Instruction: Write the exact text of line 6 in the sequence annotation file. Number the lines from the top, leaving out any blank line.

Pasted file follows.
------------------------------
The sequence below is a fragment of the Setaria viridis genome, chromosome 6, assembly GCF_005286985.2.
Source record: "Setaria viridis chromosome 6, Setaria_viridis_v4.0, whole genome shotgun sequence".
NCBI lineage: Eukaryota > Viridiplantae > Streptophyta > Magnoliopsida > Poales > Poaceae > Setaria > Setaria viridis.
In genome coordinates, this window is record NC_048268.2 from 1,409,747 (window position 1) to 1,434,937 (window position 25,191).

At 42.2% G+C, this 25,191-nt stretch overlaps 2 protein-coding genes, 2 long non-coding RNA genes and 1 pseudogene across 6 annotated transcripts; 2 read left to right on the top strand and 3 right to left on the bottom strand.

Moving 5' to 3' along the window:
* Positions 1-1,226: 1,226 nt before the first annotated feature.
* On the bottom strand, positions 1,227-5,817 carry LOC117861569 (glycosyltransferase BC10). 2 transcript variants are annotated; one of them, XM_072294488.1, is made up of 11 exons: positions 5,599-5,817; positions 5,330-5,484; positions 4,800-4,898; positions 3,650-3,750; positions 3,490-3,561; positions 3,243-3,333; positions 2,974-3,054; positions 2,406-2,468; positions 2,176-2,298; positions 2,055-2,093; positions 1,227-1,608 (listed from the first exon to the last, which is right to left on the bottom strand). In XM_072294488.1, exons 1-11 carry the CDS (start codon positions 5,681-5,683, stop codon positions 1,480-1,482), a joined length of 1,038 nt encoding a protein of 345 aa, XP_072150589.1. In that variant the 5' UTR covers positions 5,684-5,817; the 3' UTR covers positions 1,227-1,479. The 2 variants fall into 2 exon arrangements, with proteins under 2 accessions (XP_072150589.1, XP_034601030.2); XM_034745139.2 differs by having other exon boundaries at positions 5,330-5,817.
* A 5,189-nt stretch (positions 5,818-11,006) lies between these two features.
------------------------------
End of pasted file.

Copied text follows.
Moving 5' to 3' along the window: